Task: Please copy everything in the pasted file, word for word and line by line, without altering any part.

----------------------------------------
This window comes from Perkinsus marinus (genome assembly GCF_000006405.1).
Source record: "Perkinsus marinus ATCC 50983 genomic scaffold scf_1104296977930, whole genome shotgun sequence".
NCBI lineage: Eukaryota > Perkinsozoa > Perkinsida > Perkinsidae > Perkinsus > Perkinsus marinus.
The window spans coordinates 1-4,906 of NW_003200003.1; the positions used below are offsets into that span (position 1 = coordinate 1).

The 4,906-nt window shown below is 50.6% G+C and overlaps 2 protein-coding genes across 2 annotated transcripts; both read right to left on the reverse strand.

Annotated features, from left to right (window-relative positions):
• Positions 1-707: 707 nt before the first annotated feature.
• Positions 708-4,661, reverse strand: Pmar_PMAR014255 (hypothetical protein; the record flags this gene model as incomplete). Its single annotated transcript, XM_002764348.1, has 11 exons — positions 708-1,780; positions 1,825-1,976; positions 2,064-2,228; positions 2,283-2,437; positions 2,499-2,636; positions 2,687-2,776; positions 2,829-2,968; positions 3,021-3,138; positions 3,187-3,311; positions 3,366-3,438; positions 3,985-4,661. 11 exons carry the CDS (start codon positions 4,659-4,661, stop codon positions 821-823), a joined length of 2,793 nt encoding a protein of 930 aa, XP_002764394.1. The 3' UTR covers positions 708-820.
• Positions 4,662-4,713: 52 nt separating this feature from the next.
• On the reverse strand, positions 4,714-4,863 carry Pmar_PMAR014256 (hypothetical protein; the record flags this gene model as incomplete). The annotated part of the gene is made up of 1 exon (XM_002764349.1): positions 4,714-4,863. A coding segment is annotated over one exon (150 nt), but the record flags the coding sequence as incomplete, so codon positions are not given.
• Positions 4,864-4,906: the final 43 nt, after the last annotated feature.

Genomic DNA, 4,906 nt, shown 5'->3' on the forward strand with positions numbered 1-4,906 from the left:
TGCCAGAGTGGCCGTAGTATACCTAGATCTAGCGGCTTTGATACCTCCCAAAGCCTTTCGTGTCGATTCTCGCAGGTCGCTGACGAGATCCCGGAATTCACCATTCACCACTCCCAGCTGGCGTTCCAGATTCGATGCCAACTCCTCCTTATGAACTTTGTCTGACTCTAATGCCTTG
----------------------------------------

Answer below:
This window comes from Perkinsus marinus (genome assembly GCF_000006405.1).
Source record: "Perkinsus marinus ATCC 50983 genomic scaffold scf_1104296977930, whole genome shotgun sequence".
NCBI lineage: Eukaryota > Perkinsozoa > Perkinsida > Perkinsidae > Perkinsus > Perkinsus marinus.
The window spans coordinates 1-4,906 of NW_003200003.1; the positions used below are offsets into that span (position 1 = coordinate 1).

The 4,906-nt window shown below is 50.6% G+C and overlaps 2 protein-coding genes across 2 annotated transcripts; both read right to left on the reverse strand.

Annotated features, from left to right (window-relative positions):
• Positions 1-707: 707 nt before the first annotated feature.
• Positions 708-4,661, reverse strand: Pmar_PMAR014255 (hypothetical protein; the record flags this gene model as incomplete). Its single annotated transcript, XM_002764348.1, has 11 exons — positions 708-1,780; positions 1,825-1,976; positions 2,064-2,228; positions 2,283-2,437; positions 2,499-2,636; positions 2,687-2,776; positions 2,829-2,968; positions 3,021-3,138; positions 3,187-3,311; positions 3,366-3,438; positions 3,985-4,661. 11 exons carry the CDS (start codon positions 4,659-4,661, stop codon positions 821-823), a joined length of 2,793 nt encoding a protein of 930 aa, XP_002764394.1. The 3' UTR covers positions 708-820.
• Positions 4,662-4,713: 52 nt separating this feature from the next.
• On the reverse strand, positions 4,714-4,863 carry Pmar_PMAR014256 (hypothetical protein; the record flags this gene model as incomplete). The annotated part of the gene is made up of 1 exon (XM_002764349.1): positions 4,714-4,863. A coding segment is annotated over one exon (150 nt), but the record flags the coding sequence as incomplete, so codon positions are not given.
• Positions 4,864-4,906: the final 43 nt, after the last annotated feature.

Genomic DNA, 4,906 nt, shown 5'->3' on the forward strand with positions numbered 1-4,906 from the left:
TGCCAGAGTGGCCGTAGTATACCTAGATCTAGCGGCTTTGATACCTCCCAAAGCCTTTCGTGTCGATTCTCGCAGGTCGCTGACGAGATCCCGGAATTCACCATTCACCACTCCCAGCTGGCGTTCCAGATTCGATGCCAACTCCTCCTTATGAACTTTGTCTGACTCTAATGCCTTG